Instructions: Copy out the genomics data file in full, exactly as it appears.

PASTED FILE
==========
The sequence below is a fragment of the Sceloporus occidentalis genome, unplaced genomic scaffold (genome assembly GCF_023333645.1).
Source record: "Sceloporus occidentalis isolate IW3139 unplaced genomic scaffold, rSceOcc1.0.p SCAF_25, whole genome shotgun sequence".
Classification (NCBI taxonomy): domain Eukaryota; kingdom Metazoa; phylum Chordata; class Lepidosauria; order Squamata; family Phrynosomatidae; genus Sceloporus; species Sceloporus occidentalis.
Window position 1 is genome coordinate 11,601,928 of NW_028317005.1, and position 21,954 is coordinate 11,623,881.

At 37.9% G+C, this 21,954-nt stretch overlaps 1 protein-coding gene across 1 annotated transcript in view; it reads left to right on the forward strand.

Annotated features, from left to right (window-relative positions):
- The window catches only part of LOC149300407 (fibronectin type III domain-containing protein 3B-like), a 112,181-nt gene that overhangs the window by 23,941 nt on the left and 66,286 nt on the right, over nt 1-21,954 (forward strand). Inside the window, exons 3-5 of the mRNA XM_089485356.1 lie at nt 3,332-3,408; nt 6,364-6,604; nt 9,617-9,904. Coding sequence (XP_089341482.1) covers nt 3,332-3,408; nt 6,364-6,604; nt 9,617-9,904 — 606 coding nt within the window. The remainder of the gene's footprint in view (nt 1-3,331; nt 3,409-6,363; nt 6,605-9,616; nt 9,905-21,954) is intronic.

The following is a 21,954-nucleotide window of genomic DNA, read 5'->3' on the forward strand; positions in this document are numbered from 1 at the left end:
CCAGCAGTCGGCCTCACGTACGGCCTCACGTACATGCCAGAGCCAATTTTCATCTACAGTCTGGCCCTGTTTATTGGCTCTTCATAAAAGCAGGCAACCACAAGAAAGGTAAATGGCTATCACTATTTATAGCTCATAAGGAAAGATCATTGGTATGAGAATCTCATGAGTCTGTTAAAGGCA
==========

The sequence below is a fragment of the Sceloporus occidentalis genome, unplaced genomic scaffold (genome assembly GCF_023333645.1).
Source record: "Sceloporus occidentalis isolate IW3139 unplaced genomic scaffold, rSceOcc1.0.p SCAF_25, whole genome shotgun sequence".
Classification (NCBI taxonomy): domain Eukaryota; kingdom Metazoa; phylum Chordata; class Lepidosauria; order Squamata; family Phrynosomatidae; genus Sceloporus; species Sceloporus occidentalis.
Window position 1 is genome coordinate 11,601,928 of NW_028317005.1, and position 21,954 is coordinate 11,623,881.

At 37.9% G+C, this 21,954-nt stretch overlaps 1 protein-coding gene across 1 annotated transcript in view; it reads left to right on the forward strand.

Annotated features, from left to right (window-relative positions):
- The window catches only part of LOC149300407 (fibronectin type III domain-containing protein 3B-like), a 112,181-nt gene that overhangs the window by 23,941 nt on the left and 66,286 nt on the right, over nt 1-21,954 (forward strand). Inside the window, exons 3-5 of the mRNA XM_089485356.1 lie at nt 3,332-3,408; nt 6,364-6,604; nt 9,617-9,904. Coding sequence (XP_089341482.1) covers nt 3,332-3,408; nt 6,364-6,604; nt 9,617-9,904 — 606 coding nt within the window. The remainder of the gene's footprint in view (nt 1-3,331; nt 3,409-6,363; nt 6,605-9,616; nt 9,905-21,954) is intronic.

The following is a 21,954-nucleotide window of genomic DNA, read 5'->3' on the forward strand; positions in this document are numbered from 1 at the left end:
CCAGCAGTCGGCCTCACGTACGGCCTCACGTACATGCCAGAGCCAATTTTCATCTACAGTCTGGCCCTGTTTATTGGCTCTTCATAAAAGCAGGCAACCACAAGAAAGGTAAATGGCTATCACTATTTATAGCTCATAAGGAAAGATCATTGGTATGAGAATCTCATGAGTCTGTTAAAGGCA